Ghanaian actor George Quaye, has expressed optimism in getting a favourable verdict from the Supreme Court (SC) on April 10 over the Food and Drugs Authority (FDA)’s ban on celebrities endorsing alcoholic products.
His optimism grew after the SC decided a date for the verdict during its sitting on Wednesday, January 17, 2024.
In an interview with the media after the court’s sitting, the Chief Executive of Image Bureau said after a favourable result, advertisement guidelines will be drafted with the help of the FDA to ensure children are not pushed into alcoholism.
“We are hopeful and pray it goes in our favour and at the end of the day we can all sit with the FDA and jaw-jaw and find a way that even if celebrities endorse alcoholic products, it will still go in a way that children will be protected or those celebrities will find ways to talk to those children.”
He noted that the revenue they make from these deals goes a long way to sustain them and their families as well as the country in the long run.
“We are just being hopeful that they would hear us because this is an industry that doesn’t just thrive on the works we put out there. These collaborations with corporate institutions and some of these endorsement deals are what keep us moving.
“And it’s not like when these monies come into the space celebrities keep themselves. They reinvest in the industry by employing other people and investing in other initiatives. At the end of the day, it inures to the benefit of Ghana.”
The FDA banned celebrities from endorsing alcoholic beverages in 2015 after World Health Organization (WHO) research showed that alcohol-related diseases among children are surging and attributed it to the continuous involvement of celebrities in the advertisement of alcoholic beverages.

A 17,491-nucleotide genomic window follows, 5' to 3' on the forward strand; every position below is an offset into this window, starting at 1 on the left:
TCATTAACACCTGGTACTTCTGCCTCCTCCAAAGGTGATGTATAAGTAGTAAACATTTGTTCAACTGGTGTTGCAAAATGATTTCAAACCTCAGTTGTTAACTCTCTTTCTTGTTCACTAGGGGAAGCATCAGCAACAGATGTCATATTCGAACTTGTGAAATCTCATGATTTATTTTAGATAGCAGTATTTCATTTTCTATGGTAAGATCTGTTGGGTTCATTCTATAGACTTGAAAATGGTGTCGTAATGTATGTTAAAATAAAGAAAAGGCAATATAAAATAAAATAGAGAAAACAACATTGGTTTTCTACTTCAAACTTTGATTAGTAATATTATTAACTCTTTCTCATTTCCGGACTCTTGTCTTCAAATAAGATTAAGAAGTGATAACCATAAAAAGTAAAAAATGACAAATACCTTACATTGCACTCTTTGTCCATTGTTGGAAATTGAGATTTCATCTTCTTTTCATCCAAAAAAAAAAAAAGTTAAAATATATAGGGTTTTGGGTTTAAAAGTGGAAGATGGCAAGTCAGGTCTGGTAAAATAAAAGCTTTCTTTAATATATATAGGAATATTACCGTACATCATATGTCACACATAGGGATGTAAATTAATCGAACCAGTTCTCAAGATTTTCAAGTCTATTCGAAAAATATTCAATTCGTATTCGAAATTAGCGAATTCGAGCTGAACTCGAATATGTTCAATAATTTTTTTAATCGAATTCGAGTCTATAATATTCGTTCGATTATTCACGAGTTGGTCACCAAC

The policy generated concerns among celebrities who felt affected.
As some celebrities- including Wendy Shay, Shatta Wale, Brother Sammy, Kuami Eugene, and Camidoh- argued that the ban robs them of their income and discriminates against the creative arts industry. One opposing Ghanaian called Labram M. Musah backed the FDA’s justification for the ban.
“A song released by a celebrity musician would take only a few minutes for almost every kid to start singing along. This is why I am of the view that a celebrity advertising an alcoholic beverage would be seen as a good example by children and young people, and the (tautology) result is obvious.
“Ghanaian celebrities should use their popularity to promote health and wellbeing and positivity, but not things that would lead to their own destruction and that of our children. Why would anyone want to expose our children to a product that affects almost every aspect of human life – alcohol consumption leads to cancer, heart failure, cardiovascular diseases, hypertension, diabetes, and stroke, among others, including domestic violence, road crashes and abject poverty,” he said in a statement.
Mark Darlington Osae, the manager of Reggie ‘N’ Bollie and Skrewfaze, dragged the FDA and Attorney General Godfred Yeboah Dame to court in 2022, arguing the ban is discriminatory, inconsistent with and in contravention of Articles 17(1) and 17 (2) of the 1992 Constitution which guarantee equality before the law and prohibits discrimination against persons on grounds of social or economic status, occupation, among others.
In his writ, he argued that the ban is unconstitutional.